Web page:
Untranslatable words -น้ำใจ (Nam jai)

น้ำใจ (Nam jai). n. / næm.ʤaɪ / nam-jiy. (Thai).

The literal translation is ‘water from the heart’, but the expression signifies acts of selfless generosity and genuine kindness without expecting anything in return. For me, it is one of the most important qualities in a person, and I am extremely lucky to know many people who do not give a second thought about their nam jai, it just comes naturally to them.

Yet perhaps the best feeling is when strangers surprise you with nam jai.

One time I was running late for a train, had missed my bus, it was raining, and I was carrying a heavy suitcase.  The railway station was nowhere near walking distance, and there were no taxis in sight. Discouraged, I trudged towards the nearest shop to call a taxi which would have arrived much too late to make the train anyway.

And then a woman walked out of the shop, making her way towards her tiny car. She looked at me with a confused expression, for who would be standing there with a suitcase so far away from any transport?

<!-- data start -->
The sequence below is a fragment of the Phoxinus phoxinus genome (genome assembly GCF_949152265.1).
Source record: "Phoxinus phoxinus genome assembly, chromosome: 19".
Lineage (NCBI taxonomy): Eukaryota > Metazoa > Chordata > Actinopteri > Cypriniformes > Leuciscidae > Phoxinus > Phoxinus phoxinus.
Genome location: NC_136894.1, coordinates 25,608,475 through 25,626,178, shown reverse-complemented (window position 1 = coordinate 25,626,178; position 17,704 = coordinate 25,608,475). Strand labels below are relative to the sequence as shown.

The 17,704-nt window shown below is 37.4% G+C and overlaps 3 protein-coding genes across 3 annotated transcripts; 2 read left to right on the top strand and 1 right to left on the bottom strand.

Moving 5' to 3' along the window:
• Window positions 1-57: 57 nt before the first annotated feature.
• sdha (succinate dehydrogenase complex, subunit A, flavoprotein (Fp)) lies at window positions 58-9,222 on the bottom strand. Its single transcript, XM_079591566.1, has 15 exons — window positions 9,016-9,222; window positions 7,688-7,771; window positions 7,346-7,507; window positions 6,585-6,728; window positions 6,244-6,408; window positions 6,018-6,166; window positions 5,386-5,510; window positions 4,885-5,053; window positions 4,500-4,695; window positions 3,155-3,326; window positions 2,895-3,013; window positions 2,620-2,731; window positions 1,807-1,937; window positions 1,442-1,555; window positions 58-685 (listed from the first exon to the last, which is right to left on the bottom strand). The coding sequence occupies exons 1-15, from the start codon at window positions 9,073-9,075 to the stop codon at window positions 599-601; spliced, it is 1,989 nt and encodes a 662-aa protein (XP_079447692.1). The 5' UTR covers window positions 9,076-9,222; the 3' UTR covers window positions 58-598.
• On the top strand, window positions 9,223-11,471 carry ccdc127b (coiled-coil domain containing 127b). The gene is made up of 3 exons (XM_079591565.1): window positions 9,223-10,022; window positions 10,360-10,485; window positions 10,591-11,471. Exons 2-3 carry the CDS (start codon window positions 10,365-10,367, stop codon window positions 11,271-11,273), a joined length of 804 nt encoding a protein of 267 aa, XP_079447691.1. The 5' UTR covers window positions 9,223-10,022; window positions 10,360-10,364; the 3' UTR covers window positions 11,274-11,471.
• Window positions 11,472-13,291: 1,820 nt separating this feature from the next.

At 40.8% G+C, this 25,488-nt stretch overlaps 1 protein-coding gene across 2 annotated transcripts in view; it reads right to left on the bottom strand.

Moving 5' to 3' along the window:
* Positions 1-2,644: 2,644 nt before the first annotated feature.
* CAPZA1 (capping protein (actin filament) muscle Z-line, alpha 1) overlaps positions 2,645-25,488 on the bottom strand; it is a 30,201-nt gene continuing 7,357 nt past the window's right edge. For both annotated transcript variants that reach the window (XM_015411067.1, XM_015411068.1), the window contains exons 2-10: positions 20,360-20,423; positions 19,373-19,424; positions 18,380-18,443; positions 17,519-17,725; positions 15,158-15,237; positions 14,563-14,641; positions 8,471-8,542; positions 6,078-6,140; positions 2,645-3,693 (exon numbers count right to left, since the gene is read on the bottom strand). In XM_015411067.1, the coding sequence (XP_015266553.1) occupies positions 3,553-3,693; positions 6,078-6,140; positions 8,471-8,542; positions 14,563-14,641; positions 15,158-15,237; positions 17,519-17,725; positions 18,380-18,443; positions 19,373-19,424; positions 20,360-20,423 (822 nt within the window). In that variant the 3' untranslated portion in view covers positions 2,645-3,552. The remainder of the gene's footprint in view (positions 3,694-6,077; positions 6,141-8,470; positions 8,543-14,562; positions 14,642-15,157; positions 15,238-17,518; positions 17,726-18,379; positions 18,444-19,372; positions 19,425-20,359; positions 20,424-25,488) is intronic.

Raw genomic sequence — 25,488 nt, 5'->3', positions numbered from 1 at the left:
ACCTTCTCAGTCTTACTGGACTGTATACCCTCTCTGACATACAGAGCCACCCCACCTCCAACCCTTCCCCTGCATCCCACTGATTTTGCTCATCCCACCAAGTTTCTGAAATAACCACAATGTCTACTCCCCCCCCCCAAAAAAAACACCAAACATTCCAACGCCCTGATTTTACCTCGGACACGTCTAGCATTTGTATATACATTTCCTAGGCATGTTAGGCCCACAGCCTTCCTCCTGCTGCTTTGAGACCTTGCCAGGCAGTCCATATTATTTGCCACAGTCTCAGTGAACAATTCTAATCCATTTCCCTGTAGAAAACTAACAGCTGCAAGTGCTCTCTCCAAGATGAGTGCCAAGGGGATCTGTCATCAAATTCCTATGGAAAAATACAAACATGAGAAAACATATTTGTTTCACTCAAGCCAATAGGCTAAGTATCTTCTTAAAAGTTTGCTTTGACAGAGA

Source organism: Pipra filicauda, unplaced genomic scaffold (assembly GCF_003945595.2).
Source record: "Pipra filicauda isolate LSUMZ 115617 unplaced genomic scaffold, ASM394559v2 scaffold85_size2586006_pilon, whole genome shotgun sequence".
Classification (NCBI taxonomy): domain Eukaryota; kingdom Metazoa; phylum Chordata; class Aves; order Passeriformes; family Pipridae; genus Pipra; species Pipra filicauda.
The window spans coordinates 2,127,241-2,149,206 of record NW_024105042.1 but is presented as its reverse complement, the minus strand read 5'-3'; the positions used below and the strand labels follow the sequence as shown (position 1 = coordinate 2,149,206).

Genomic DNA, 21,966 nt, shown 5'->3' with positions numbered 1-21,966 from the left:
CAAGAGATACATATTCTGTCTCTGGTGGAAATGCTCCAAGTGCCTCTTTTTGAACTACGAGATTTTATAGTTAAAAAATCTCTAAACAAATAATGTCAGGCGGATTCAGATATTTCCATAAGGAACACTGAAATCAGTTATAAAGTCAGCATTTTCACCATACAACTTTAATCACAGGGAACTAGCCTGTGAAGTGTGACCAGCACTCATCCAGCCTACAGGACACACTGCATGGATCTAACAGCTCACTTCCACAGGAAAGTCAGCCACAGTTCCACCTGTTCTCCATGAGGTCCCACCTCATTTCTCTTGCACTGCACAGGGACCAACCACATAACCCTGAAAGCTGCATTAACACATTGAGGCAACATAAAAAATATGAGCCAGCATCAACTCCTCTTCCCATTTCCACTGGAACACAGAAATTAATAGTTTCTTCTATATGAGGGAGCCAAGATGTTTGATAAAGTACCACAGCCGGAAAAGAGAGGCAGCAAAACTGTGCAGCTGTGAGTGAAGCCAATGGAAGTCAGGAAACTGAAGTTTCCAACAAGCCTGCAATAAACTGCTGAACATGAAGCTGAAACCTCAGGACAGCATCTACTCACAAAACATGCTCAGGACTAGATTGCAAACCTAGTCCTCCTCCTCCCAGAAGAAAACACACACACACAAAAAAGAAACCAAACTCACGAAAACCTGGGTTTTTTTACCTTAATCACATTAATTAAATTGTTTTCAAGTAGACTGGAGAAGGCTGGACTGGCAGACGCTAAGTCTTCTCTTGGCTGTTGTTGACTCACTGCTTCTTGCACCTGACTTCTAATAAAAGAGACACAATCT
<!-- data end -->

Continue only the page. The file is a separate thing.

“Where are you headed off to?” she enquired. I replied I had to get to the station but had a very slim chance of making it there on time. “Let’s try,” she replied in a determined way, proceeding to take my things and putting them in her car. Perhaps it is not always a good idea to get into stranger’s cars, but I really had nothing to lose. She had no idea where the station was, and went through the trouble of using a map to find it. When we arrived, she ushered me out, refusing to accept any payment. I made the train on time, the doors shutting behind me as I hopped on with a newly found bounce in my step.

Such small acts live on in your heart and mind for a long time, and inspire you to pass on nam jai to others.

What memorable nam jai have you experienced?

 

Leave a Reply

Fill in your details below or click an icon to log in:

WordPress.com Logo

You are commenting using your WordPress.com account. Log Out /  Change )

Google photo

You are commenting using your Google account. Log Out /  Change )

Twitter picture

You are commenting using your Twitter account. Log Out /  Change )

Facebook photo

You are commenting using your Facebook account. Log Out /  Change )

Connecting to %s

This site uses Akismet to reduce spam. Learn how your comment data is processed.